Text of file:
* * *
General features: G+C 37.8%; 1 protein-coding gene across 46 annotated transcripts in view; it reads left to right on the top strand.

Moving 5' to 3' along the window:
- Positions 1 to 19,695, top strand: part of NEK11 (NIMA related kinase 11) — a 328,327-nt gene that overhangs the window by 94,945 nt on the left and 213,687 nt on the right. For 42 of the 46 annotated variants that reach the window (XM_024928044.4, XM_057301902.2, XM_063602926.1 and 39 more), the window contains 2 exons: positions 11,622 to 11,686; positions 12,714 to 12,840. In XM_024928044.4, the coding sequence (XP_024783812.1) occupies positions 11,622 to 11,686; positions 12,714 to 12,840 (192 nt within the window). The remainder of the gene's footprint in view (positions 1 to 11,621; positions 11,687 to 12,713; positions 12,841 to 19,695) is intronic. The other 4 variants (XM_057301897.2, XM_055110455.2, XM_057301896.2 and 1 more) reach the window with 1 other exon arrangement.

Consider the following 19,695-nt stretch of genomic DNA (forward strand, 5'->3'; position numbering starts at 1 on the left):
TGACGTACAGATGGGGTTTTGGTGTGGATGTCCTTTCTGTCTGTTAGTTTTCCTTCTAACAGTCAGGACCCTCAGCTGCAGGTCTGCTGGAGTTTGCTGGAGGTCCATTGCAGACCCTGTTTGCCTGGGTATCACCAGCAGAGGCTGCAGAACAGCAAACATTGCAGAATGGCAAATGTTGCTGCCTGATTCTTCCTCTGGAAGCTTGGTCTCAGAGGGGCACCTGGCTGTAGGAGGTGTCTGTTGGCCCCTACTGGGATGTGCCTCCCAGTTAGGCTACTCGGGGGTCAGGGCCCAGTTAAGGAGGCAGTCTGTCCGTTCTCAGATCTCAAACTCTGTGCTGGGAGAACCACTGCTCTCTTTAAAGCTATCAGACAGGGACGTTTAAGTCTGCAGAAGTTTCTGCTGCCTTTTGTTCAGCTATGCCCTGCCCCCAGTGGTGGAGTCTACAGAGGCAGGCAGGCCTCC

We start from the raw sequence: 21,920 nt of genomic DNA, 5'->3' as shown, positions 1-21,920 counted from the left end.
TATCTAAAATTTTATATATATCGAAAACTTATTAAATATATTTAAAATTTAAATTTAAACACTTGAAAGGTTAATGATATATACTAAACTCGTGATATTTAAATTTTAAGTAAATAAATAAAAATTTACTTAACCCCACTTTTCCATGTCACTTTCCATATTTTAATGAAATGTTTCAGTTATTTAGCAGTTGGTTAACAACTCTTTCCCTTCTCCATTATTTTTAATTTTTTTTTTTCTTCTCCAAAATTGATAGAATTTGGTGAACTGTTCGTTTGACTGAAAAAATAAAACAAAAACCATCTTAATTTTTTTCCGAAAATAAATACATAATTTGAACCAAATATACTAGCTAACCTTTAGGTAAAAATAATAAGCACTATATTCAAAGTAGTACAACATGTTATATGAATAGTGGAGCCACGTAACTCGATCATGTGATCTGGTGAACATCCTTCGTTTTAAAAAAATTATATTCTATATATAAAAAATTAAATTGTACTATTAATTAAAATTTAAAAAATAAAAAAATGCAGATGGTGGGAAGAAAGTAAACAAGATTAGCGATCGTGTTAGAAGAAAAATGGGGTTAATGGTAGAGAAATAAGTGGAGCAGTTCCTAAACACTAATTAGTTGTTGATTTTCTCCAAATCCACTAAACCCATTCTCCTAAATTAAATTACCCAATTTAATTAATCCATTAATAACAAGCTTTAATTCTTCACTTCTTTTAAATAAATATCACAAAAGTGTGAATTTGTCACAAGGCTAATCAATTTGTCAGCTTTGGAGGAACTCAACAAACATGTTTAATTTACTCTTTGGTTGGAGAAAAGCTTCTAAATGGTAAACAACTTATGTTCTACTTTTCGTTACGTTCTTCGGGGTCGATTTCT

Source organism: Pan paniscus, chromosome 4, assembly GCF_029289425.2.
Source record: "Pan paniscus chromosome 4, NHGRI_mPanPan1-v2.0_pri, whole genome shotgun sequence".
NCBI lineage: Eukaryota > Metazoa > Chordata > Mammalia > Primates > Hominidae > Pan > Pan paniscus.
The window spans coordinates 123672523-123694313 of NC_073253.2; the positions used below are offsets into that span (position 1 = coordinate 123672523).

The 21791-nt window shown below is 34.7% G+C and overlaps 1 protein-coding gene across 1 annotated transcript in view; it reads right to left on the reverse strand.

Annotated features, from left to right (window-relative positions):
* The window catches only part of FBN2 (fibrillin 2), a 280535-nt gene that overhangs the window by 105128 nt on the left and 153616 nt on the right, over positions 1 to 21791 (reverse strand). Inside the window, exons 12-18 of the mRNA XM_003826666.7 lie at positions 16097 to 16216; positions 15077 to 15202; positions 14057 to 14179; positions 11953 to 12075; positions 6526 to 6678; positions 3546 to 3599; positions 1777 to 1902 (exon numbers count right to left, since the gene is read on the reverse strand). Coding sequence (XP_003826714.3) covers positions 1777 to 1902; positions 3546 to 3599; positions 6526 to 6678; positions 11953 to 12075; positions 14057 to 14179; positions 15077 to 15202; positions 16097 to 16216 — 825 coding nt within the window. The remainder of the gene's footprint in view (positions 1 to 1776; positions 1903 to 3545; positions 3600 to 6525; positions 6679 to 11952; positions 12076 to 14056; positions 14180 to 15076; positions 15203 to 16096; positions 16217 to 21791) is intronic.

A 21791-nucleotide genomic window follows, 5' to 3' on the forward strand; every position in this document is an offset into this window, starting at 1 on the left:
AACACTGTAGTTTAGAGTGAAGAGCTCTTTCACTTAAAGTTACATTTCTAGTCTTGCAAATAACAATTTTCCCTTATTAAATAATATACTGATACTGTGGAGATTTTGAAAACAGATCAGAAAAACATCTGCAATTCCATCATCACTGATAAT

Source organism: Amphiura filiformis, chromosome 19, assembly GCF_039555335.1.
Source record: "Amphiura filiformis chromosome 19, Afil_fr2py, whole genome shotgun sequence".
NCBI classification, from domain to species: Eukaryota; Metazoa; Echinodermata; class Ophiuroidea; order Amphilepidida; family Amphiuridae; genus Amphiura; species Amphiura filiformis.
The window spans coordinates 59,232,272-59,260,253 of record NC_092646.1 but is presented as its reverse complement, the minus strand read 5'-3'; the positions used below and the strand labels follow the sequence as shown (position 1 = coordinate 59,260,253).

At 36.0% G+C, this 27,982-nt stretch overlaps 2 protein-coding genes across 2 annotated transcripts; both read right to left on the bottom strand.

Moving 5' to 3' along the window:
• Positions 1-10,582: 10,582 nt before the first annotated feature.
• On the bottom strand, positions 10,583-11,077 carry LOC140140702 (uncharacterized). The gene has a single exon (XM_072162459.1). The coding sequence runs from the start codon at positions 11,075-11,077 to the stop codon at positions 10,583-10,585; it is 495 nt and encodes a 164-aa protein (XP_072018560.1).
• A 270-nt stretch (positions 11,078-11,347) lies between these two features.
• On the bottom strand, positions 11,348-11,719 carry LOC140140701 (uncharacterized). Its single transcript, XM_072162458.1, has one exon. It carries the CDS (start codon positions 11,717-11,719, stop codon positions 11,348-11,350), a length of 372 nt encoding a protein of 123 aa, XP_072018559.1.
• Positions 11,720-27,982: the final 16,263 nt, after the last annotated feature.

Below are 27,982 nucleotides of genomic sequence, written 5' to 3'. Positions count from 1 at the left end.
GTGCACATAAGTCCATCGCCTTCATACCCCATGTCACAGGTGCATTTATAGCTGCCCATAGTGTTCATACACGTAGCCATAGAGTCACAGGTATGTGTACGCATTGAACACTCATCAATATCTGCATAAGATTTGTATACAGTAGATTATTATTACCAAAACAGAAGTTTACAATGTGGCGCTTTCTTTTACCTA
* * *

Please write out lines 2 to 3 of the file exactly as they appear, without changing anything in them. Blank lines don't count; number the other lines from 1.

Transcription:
Moving 5' to 3' along the window:
- Positions 1 to 19,695, top strand: part of NEK11 (NIMA related kinase 11) — a 328,327-nt gene that overhangs the window by 94,945 nt on the left and 213,687 nt on the right. For 42 of the 46 annotated variants that reach the window (XM_024928044.4, XM_057301902.2, XM_063602926.1 and 39 more), the window contains 2 exons: positions 11,622 to 11,686; positions 12,714 to 12,840. In XM_024928044.4, the coding sequence (XP_024783812.1) occupies positions 11,622 to 11,686; positions 12,714 to 12,840 (192 nt within the window). The remainder of the gene's footprint in view (positions 1 to 11,621; positions 11,687 to 12,713; positions 12,841 to 19,695) is intronic. The other 4 variants (XM_057301897.2, XM_055110455.2, XM_057301896.2 and 1 more) reach the window with 1 other exon arrangement.